The Saudi Arabia Ministry of Health has reported 1,367 cases of Middle East respiratory syndrome coronavirus (MERS-CoV) since 2012, including 584 deaths.

Image/Saudi ministry of Health
Image/Saudi ministry of Health

The Kingdom’s Command and Control Centre (CCC) carried out a survey to assess levels of misconceptions about Middle East respiratory syndrome (MERS) in the community. Health officials say the assessment of knowledge, attitude and practice toward MERS is necessary to plan, implement and evaluate effective risk communication and awareness activities.

A cross-sectional survey was performed for that purpose among the population in Saudi Arabia to explore the prevalence of misconceptions about MERS and also the top sources of health information in the community. The survey was conducted during the period between February 7, 2016, and March 27, 2016. A total of 1373 participants were enrolled. Majority of the sample were Females, Saudis, and living in urban areas (68.5 %, 93.3%, and 81.6% respectively). About 45% of the participants were young adults (20-29 years old).

The majority of respondents had several misconceptions in all aspects of MERS. Some of the most concerning findings are mainly about transmission of infection, dealing with infected camels, and confusion about the risk groups. Perceived severity of MERS was not realized by the majority, and over one third were not worried at all about MERS.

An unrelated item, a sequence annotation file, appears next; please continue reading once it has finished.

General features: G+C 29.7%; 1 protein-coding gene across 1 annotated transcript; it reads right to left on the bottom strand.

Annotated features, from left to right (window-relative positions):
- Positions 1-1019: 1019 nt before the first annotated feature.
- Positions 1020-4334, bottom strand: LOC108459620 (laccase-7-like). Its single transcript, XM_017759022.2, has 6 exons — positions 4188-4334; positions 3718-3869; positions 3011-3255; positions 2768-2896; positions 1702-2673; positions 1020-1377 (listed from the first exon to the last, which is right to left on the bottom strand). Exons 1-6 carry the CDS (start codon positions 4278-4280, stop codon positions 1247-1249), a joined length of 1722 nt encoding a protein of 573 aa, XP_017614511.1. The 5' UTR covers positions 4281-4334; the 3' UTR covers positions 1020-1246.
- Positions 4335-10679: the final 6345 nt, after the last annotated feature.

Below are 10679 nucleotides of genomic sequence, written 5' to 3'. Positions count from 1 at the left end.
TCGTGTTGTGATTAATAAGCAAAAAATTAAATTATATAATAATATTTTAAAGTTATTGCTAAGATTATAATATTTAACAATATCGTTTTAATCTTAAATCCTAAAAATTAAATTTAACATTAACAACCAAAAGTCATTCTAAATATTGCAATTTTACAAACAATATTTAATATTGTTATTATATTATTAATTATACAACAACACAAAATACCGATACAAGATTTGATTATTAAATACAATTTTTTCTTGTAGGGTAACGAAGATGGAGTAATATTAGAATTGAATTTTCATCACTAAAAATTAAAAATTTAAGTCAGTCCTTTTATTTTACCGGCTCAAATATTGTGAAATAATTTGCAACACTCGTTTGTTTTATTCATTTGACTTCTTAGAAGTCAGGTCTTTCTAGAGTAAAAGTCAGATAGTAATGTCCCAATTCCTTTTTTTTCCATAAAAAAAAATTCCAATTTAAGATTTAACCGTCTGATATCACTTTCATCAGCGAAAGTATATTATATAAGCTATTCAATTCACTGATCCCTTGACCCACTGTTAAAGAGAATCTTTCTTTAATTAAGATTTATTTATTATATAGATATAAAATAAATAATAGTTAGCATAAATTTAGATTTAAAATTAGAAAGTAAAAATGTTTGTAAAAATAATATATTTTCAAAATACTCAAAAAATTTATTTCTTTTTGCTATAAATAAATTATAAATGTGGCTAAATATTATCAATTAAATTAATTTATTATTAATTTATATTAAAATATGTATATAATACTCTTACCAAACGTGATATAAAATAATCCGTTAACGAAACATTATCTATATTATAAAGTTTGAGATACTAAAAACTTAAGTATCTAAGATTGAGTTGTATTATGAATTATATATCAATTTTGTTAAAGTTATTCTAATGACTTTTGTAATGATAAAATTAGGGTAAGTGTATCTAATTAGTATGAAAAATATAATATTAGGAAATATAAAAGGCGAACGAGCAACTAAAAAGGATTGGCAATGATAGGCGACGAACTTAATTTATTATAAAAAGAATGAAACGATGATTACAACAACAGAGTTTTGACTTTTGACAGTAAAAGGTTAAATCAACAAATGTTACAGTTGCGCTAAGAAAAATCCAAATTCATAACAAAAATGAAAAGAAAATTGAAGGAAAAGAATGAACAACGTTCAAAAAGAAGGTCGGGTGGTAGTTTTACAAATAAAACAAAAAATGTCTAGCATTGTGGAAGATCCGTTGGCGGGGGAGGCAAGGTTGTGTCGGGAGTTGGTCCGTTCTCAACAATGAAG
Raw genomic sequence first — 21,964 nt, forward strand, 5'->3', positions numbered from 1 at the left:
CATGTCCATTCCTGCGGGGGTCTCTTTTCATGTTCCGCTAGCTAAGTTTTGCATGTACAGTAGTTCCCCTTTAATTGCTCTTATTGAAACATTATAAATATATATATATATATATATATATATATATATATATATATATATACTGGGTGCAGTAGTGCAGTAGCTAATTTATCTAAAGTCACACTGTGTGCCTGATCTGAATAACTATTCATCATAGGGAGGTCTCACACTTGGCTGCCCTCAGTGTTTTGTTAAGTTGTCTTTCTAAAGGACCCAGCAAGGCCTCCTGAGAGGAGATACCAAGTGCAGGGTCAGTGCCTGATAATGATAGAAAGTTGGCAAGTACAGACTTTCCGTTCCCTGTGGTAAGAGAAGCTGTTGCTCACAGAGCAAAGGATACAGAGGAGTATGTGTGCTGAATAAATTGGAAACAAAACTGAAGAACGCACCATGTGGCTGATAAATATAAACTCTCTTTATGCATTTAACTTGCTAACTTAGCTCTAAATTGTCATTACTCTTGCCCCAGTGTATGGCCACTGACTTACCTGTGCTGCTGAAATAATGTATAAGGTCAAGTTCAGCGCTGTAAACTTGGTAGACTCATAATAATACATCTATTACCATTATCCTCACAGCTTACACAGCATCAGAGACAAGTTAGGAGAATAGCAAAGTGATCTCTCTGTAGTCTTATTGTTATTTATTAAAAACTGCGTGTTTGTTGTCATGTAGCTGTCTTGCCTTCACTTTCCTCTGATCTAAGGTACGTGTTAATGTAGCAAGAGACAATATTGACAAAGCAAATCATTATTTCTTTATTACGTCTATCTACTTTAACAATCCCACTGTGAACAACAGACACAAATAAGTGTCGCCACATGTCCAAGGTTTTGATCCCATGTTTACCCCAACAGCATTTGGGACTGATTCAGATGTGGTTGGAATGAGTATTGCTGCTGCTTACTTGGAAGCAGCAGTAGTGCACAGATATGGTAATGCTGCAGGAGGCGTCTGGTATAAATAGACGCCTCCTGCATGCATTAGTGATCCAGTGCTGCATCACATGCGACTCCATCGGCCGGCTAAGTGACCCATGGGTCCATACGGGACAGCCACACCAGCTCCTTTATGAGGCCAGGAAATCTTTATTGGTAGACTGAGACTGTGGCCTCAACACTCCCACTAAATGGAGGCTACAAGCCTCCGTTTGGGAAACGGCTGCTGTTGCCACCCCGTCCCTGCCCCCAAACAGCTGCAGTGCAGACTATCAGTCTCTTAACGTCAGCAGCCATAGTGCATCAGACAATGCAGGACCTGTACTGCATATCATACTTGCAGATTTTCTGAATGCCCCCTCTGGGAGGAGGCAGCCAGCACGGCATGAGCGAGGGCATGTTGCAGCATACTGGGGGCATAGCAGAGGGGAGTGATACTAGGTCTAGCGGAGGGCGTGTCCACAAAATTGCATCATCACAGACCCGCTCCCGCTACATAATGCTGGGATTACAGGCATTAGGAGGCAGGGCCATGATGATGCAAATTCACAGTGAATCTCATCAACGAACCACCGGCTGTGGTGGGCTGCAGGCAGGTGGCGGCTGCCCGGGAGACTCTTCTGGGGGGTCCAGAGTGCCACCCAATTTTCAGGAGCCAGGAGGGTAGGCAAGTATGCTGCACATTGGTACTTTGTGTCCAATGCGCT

Around 75% believed that fighting MERS is a shared responsibility, and the rest thought that the community has no role over it. Misconceptions about MERS were significantly higher among females, students, and those who are living in urban areas compared to their counterparts.

Internet was the participants’ top source of information for MERS, followed by Television/Radio, and then newspapers. Also, study subjects sought knowledge about MERS from family and friends more than physicians.

Addressing these gaps of knowledge in the community through the appropriate channels of communication is needed. It would help in reducing misconceptions and prevent the transmission of MERS.

As of Mar. 23, the World Health Organization has been notified of 1,698 laboratory-confirmed cases of infection with MERS-CoV, including at least 609 related deaths globally since Sep. 2012.